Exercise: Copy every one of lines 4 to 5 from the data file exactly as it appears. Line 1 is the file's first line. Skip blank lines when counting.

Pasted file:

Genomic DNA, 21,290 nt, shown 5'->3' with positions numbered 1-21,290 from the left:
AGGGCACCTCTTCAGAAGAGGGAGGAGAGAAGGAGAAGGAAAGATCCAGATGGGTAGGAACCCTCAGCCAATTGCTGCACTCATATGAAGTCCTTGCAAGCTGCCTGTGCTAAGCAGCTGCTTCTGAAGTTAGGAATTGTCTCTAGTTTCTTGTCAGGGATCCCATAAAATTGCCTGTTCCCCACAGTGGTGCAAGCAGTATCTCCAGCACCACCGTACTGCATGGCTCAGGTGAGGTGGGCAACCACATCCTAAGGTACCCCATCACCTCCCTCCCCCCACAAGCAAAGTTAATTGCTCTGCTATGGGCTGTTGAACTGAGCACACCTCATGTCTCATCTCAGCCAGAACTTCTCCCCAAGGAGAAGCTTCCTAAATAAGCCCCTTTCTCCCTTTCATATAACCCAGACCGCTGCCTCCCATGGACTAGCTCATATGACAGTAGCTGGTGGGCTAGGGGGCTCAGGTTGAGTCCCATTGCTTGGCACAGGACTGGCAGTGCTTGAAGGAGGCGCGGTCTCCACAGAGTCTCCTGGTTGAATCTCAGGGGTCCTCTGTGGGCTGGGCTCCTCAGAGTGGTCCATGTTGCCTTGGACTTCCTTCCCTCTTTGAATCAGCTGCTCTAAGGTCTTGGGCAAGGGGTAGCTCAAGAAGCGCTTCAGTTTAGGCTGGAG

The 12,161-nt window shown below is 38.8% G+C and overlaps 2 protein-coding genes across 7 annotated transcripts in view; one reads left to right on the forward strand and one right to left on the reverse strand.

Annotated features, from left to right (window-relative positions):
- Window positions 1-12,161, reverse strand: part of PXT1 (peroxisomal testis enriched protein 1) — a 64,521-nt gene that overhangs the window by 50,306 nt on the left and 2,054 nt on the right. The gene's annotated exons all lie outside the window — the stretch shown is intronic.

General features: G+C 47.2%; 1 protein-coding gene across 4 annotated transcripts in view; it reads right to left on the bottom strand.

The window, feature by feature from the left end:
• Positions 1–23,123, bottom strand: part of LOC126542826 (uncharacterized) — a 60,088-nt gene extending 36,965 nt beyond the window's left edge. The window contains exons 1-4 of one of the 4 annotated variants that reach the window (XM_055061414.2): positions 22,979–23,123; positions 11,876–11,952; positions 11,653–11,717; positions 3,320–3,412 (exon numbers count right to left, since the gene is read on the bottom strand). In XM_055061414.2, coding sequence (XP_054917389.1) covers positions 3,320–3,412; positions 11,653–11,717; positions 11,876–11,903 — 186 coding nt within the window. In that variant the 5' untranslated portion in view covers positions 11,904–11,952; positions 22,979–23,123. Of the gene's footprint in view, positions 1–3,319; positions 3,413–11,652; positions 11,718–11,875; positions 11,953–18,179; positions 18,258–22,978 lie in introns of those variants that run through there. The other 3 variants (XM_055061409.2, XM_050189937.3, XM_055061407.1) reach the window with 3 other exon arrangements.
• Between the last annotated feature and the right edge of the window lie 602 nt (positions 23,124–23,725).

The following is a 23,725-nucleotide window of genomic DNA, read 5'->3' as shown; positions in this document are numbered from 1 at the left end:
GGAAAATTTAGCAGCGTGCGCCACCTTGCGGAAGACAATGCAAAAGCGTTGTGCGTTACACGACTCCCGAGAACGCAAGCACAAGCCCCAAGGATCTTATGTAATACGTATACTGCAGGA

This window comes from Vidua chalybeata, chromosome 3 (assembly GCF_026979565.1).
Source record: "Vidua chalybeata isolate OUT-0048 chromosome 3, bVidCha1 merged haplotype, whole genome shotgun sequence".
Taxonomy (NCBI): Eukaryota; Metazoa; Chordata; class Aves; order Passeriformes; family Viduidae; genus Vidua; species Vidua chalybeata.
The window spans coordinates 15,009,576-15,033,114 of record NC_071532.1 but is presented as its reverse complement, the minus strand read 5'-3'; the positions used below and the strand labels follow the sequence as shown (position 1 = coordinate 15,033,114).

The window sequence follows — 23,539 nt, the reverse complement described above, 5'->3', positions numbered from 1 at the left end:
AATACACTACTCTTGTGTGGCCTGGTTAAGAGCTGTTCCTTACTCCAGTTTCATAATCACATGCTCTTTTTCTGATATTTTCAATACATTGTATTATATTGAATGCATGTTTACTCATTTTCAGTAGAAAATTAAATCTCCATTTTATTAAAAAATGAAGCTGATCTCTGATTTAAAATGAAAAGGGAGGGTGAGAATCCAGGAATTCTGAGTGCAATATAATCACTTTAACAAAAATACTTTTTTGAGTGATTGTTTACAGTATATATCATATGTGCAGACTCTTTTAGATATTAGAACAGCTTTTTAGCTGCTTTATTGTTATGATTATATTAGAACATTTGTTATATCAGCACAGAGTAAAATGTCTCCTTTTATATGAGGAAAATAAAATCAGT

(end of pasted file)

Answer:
Annotated features, from left to right (window-relative positions):
- Window positions 1-12,161, reverse strand: part of PXT1 (peroxisomal testis enriched protein 1) — a 64,521-nt gene that overhangs the window by 50,306 nt on the left and 2,054 nt on the right. The gene's annotated exons all lie outside the window — the stretch shown is intronic.